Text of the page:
Williams taught us that huge segments of the work force are permeated with masculine norms--and women are forced to adapt to these norms if they wish to become successful.
I think, even in the last few months, this debate has gotten much more interesting. There is another layer we should be thinking about when we phrase these arguments:
How well are these masculine work values actually WORKING for us? Our economy is in shambles; every day we learn about new ways in which big business is corrupt to its core; blue-collar workers are being laid off in mass numbers; the environment is on the brink (which corporate pollution has a major hand in); Americans work more hours than anywhere else in the industrialized world (UN International Labor Organization), and what do we have to show for it? A struggling education system and a whole lot of debt. [Excuse the oversimplification]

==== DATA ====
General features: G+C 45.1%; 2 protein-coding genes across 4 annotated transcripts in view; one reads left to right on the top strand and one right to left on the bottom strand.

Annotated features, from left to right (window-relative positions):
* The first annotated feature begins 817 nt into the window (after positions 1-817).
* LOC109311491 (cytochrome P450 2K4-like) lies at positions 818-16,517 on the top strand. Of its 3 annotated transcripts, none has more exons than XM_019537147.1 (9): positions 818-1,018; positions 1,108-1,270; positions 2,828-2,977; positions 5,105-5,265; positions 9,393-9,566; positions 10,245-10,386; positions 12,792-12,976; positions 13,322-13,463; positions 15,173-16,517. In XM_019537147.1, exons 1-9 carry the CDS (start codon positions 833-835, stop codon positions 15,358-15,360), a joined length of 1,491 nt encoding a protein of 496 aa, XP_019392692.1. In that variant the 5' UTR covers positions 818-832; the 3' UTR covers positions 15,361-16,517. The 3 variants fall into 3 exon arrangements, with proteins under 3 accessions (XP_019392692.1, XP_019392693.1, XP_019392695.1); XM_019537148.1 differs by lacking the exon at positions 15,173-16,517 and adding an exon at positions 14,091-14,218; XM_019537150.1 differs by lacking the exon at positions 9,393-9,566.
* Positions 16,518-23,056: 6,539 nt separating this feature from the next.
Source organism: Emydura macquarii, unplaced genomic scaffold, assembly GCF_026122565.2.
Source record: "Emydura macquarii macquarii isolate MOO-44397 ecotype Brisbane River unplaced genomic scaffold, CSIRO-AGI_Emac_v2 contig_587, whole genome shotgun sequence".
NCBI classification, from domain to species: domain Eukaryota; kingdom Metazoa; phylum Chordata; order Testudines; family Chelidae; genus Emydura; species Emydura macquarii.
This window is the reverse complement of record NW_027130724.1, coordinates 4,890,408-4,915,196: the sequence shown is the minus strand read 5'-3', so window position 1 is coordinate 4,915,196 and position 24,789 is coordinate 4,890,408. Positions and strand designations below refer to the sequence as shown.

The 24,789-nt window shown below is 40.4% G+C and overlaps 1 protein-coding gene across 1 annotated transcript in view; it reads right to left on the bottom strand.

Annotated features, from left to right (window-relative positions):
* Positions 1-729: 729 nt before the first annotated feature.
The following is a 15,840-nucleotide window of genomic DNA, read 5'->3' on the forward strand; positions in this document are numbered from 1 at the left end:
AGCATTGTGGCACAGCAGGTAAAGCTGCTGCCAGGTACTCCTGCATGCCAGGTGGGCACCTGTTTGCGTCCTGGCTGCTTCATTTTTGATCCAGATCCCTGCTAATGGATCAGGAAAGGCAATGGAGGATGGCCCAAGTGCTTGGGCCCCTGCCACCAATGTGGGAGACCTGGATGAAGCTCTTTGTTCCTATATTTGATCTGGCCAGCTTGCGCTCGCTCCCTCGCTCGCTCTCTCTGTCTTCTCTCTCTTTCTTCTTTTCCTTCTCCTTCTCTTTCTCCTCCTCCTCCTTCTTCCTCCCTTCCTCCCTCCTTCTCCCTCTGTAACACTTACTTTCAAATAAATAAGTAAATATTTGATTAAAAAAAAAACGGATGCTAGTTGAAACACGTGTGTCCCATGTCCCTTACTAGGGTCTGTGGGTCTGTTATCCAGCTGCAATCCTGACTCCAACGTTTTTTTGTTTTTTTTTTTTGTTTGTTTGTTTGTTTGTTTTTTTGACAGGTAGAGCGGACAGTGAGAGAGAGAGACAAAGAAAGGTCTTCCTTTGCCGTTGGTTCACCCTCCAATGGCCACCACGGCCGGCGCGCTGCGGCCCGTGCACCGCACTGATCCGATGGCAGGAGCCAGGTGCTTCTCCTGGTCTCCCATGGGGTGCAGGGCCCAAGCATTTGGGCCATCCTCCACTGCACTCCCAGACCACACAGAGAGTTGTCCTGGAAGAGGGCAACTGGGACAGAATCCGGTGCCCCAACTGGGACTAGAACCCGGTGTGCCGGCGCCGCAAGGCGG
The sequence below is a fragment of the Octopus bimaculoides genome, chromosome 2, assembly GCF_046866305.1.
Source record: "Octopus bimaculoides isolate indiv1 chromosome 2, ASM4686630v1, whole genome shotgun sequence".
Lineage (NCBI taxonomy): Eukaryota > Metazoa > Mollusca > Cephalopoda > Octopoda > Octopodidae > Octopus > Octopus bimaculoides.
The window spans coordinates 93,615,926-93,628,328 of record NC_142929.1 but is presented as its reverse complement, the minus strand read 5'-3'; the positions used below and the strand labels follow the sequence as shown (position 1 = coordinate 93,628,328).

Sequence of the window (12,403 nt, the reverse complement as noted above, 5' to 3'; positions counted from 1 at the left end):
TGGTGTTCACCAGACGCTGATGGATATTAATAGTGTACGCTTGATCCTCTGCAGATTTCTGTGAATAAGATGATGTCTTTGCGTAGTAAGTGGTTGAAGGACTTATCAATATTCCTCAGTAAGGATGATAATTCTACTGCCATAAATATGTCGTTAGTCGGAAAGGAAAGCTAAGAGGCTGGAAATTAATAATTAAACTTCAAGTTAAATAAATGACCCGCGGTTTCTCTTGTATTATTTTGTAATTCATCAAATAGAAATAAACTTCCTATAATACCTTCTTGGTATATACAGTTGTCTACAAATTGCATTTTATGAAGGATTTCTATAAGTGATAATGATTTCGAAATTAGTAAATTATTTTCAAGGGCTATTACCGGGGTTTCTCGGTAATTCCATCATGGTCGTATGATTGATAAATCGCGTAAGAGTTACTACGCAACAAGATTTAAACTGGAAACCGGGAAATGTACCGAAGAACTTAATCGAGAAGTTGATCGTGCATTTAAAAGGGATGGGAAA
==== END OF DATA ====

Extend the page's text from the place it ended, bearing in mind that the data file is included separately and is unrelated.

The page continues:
Suddenly, in the wake of economic crisis, environmental instability, the highest unemployment we've seen in 16 years, and staggering rates of corporate consolidation both domestically and globally--this issue no longer stands solely in the category of social justice, it is now a necessity that we reevaluate the way we think about work, who participates, and what values we are promoting.
Our system as it stands is floundering, maybe even failing, which means we will have to rebuild it--which means we should start thinking now about how to create a model that includes new values, new definitions of an 'ideal worker', and new opportunities for those who have marginalized by this system in the past.